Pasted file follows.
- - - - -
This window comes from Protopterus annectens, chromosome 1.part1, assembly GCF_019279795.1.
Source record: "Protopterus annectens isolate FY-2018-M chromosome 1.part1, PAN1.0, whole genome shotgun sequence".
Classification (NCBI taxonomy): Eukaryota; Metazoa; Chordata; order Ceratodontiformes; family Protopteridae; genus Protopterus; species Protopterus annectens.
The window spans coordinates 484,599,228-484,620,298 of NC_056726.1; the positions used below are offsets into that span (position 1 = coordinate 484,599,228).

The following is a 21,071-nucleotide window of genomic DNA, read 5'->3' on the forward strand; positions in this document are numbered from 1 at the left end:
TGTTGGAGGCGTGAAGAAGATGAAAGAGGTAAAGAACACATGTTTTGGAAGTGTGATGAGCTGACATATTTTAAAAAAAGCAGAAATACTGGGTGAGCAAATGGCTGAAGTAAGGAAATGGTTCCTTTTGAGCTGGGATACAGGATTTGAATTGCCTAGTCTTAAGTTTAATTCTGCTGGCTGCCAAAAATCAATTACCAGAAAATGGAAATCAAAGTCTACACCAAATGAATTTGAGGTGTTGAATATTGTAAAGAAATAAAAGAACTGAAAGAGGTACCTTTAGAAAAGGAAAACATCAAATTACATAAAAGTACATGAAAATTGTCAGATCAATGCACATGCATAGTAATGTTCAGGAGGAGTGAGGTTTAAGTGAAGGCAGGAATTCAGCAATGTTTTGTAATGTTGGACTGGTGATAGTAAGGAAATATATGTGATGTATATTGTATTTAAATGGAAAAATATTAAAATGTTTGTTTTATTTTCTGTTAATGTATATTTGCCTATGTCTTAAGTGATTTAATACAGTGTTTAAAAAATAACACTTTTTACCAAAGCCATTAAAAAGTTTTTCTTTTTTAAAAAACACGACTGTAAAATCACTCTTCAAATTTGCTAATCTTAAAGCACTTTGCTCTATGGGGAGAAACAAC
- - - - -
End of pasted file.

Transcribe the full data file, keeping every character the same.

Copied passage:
This window comes from Protopterus annectens, chromosome 1.part1, assembly GCF_019279795.1.
Source record: "Protopterus annectens isolate FY-2018-M chromosome 1.part1, PAN1.0, whole genome shotgun sequence".
Classification (NCBI taxonomy): Eukaryota; Metazoa; Chordata; order Ceratodontiformes; family Protopteridae; genus Protopterus; species Protopterus annectens.
The window spans coordinates 484,599,228-484,620,298 of NC_056726.1; the positions used below are offsets into that span (position 1 = coordinate 484,599,228).

The following is a 21,071-nucleotide window of genomic DNA, read 5'->3' on the forward strand; positions in this document are numbered from 1 at the left end:
TGTTGGAGGCGTGAAGAAGATGAAAGAGGTAAAGAACACATGTTTTGGAAGTGTGATGAGCTGACATATTTTAAAAAAAGCAGAAATACTGGGTGAGCAAATGGCTGAAGTAAGGAAATGGTTCCTTTTGAGCTGGGATACAGGATTTGAATTGCCTAGTCTTAAGTTTAATTCTGCTGGCTGCCAAAAATCAATTACCAGAAAATGGAAATCAAAGTCTACACCAAATGAATTTGAGGTGTTGAATATTGTAAAGAAATAAAAGAACTGAAAGAGGTACCTTTAGAAAAGGAAAACATCAAATTACATAAAAGTACATGAAAATTGTCAGATCAATGCACATGCATAGTAATGTTCAGGAGGAGTGAGGTTTAAGTGAAGGCAGGAATTCAGCAATGTTTTGTAATGTTGGACTGGTGATAGTAAGGAAATATATGTGATGTATATTGTATTTAAATGGAAAAATATTAAAATGTTTGTTTTATTTTCTGTTAATGTATATTTGCCTATGTCTTAAGTGATTTAATACAGTGTTTAAAAAATAACACTTTTTACCAAAGCCATTAAAAAGTTTTTCTTTTTTAAAAAACACGACTGTAAAATCACTCTTCAAATTTGCTAATCTTAAAGCACTTTGCTCTATGGGGAGAAACAAC